“Great nations do not fight endless wars,” he said, adding that the U.S. is working with allies to “destroy the remnants” of the Islamic State group and that he has “accelerated” efforts to reach a settlement in Afghanistan.

IS militants have lost territory since Trump’s surprise announcement in December that he was pulling U.S. forces out, but military officials warn the fighters could regroup within six months to a year of the Americans leaving.Several leading GOP lawmakers have sharply criticized his plans to withdraw from Syria, as well as from Afghanistan.

Trump’s guests for the speech included Alice Marie Johnson, a woman whose life sentence for drug offences was commuted by the president, and Joshua Trump, a sixth-grade student from Wilmington, Delaware, who has been bullied over his last name. They sat with Mrs. Trump during the address.

___

Julie Pace And Catherine Lucey, The Associated Press


Like us on Facebook and follow us on Twitter.

Just Posted

Cranbrook Boys and Girls Club gets new fully-functioning kitchen

Tim Matwey launches new kitchen at the Youthwise Eco Centre

Eight U.S. senators write to John Horgan over pollution from Elk Valley mines

The dispute stems from Teck Resources’ coal mines

Otters devour 150 trout at Kootenay hatchery

The hatchery has lost close to 150, 15lb fish in the past several months.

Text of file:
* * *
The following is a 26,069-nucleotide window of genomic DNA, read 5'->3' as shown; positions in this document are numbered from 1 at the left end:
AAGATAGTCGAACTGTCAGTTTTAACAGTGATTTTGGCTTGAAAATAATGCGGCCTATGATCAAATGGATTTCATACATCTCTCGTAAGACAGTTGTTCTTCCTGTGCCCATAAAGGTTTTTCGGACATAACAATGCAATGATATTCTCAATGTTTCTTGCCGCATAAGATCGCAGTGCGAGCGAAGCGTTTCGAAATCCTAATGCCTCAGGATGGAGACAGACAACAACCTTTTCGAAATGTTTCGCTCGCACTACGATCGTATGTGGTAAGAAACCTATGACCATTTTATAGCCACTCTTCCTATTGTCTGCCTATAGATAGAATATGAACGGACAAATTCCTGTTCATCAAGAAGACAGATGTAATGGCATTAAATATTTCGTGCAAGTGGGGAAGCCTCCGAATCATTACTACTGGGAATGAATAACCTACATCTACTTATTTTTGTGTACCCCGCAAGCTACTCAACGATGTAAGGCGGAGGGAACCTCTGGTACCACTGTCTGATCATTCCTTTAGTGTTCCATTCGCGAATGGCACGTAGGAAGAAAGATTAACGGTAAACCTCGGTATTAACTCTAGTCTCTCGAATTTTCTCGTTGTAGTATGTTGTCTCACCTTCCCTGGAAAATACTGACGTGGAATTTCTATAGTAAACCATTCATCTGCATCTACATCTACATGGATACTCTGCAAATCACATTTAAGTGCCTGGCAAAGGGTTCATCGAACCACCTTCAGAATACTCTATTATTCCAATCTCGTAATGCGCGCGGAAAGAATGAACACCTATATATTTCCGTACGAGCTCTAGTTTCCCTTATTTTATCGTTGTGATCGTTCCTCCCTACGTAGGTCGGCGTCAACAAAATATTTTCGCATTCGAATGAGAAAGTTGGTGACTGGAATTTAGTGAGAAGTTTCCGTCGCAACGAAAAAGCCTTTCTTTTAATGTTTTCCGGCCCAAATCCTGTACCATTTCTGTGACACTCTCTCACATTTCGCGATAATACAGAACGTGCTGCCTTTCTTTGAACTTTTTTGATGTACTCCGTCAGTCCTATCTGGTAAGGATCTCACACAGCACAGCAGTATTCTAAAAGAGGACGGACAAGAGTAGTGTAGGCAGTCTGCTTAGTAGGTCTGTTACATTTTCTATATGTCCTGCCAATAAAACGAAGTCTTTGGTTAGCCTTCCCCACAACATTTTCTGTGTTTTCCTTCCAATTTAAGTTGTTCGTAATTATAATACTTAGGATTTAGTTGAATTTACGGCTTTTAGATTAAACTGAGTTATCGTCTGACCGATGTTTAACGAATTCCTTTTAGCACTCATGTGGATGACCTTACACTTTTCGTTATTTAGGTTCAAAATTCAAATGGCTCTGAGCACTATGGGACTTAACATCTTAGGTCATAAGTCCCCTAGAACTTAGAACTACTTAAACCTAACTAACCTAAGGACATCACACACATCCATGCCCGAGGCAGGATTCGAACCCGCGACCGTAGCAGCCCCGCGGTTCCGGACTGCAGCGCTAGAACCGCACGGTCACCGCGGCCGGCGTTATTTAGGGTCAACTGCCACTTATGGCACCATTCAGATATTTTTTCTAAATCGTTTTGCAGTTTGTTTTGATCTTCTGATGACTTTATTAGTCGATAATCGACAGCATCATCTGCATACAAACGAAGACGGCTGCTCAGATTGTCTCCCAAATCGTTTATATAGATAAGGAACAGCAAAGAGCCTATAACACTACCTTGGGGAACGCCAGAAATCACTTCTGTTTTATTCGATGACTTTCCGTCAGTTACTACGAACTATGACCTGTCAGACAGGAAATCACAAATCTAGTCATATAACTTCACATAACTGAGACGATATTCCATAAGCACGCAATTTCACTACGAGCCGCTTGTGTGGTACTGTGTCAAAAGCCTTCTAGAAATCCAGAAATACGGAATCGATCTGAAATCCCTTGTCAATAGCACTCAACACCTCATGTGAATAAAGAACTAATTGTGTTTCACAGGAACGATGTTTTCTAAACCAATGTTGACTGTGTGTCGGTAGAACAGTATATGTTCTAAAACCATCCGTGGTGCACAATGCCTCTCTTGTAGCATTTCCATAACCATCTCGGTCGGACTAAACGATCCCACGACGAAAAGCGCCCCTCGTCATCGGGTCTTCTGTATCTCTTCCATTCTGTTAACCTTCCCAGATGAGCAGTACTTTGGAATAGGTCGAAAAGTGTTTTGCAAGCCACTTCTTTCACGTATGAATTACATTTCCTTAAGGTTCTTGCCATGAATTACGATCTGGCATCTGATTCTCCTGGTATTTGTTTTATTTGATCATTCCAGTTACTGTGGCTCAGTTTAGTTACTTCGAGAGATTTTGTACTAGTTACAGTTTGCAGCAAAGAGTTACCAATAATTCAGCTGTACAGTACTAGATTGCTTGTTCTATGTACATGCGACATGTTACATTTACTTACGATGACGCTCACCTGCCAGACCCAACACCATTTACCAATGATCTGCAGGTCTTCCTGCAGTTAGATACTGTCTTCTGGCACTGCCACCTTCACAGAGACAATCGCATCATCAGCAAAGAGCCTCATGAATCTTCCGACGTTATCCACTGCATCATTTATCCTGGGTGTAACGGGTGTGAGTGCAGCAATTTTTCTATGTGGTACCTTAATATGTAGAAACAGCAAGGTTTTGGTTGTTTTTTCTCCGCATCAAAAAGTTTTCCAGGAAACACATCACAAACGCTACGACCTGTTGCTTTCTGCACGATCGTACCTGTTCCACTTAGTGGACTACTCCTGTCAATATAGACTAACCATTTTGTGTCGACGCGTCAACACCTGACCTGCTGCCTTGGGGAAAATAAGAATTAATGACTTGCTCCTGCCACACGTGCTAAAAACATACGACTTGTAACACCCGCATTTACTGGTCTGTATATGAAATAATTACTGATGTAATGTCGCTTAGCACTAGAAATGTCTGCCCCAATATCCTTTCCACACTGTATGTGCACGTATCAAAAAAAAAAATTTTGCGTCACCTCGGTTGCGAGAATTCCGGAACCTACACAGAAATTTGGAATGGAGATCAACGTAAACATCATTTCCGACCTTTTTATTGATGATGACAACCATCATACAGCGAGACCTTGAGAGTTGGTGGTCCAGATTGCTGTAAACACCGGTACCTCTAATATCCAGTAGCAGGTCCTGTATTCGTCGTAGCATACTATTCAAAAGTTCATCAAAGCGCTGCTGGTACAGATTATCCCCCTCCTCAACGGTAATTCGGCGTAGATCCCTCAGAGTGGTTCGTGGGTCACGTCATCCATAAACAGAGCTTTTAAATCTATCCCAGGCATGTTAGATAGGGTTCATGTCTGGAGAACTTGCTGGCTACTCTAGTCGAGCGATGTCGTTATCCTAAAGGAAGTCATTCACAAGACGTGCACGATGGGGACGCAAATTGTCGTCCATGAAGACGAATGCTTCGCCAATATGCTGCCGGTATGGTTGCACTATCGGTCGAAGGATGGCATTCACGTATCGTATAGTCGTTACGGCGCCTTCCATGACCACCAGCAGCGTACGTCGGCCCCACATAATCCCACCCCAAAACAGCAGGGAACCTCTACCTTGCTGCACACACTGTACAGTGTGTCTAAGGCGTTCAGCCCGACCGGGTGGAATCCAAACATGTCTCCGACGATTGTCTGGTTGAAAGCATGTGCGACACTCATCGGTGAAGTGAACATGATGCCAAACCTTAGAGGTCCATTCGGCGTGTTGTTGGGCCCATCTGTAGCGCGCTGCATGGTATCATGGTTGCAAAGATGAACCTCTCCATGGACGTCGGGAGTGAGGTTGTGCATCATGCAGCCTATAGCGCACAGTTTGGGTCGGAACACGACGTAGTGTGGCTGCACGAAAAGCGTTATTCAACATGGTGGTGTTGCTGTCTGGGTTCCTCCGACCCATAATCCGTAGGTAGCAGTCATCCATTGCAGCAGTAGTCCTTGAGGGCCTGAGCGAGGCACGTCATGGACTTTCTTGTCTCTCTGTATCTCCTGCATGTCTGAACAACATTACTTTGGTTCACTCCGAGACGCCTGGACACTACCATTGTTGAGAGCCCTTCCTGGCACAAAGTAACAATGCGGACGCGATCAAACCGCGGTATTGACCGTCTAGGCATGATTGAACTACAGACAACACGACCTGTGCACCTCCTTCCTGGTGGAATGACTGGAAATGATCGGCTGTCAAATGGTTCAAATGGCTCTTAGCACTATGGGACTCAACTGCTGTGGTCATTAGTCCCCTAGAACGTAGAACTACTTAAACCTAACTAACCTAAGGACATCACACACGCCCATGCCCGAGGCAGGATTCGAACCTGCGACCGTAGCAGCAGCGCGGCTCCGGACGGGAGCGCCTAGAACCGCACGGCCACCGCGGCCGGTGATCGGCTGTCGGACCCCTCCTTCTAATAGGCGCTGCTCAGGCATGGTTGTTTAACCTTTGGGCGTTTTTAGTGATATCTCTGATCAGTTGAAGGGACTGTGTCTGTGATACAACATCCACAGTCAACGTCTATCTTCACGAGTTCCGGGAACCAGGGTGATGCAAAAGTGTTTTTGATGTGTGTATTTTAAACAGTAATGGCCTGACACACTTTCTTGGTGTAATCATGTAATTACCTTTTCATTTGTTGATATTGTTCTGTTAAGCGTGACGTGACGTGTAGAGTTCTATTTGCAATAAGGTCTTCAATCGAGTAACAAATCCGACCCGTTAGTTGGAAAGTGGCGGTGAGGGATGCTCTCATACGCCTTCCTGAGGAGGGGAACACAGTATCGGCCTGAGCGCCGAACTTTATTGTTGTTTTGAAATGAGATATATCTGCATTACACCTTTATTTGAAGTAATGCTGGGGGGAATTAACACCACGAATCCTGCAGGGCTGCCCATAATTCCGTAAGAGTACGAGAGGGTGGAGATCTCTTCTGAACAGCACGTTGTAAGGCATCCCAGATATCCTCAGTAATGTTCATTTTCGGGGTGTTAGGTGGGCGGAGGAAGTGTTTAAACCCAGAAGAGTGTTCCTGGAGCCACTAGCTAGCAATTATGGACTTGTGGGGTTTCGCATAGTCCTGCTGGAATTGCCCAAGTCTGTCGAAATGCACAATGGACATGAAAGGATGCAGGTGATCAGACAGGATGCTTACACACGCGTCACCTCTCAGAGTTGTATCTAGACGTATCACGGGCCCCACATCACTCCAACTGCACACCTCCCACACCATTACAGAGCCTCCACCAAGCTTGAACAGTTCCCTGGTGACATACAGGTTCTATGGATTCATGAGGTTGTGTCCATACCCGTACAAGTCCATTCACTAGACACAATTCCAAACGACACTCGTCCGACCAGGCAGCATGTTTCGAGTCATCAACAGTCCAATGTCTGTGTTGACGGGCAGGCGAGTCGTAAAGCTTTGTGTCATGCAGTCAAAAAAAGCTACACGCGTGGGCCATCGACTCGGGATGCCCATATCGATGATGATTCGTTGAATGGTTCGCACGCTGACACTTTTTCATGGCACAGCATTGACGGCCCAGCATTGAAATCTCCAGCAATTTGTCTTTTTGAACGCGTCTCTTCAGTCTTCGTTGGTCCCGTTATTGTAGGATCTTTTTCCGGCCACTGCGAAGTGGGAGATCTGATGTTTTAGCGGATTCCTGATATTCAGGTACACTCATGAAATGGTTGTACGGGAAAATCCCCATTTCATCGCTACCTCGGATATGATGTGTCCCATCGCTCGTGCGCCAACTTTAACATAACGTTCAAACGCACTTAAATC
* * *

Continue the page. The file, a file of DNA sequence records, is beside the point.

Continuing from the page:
Photos: 2019 Sam Steel Days sports

Another eventful Sam Steele Days has come and gone, but the photos… Continue reading

BC Summer Reading Club 2019: Imagine the Possibilities

Cranbrook Public Library invites kids and teens of all ages to join the 2019 BC Summer Reading Club.

BREAKING: Trans Mountain expansion project gets green light, again

Prime Minister Justin Trudeau announced the decision in Ottawa on Tuesday afternoon

News and Notes from the Cranbrook Public Library

Mike Selby Barry Strauss looks at the four centuries of the Roman… Continue reading

B.C.’s measles vaccination program gains traction in May

More than 15,000 doses of the MMR vaccine has been administered across the province

B.C. farmers concerned Agricultural Land Reserve changes choking their livelihood

Dozens voice concerns at special meeting hosted on Vancouver Island

UPDATE: Two-year-old involved in Chilliwack pool drowning has died

Toddler was reported to not be breathing as air ambulance called out Thursday afternoon

B.C. high school withdraws notices for temporary dress code

Parents previously told the Interior News they felt there was inadequate consultation over the rules

VIDEO: Toronto Raptors announcer credited with calming crowds after shooting

Matt Devlin, the Raptors’ play-by-play announcer since 2008, was praised for preventing panic from spreading

Mini-horse visits residents at Lower Mainland care home

Gunner turned a visit with grandpa into a major event for everyone at the residence

Women sue former Vancouver cop over alleged sexual abuse during pimp case

Two women claim James Fisher caused psychological trauma during the Reza Moazami investigation

Most Read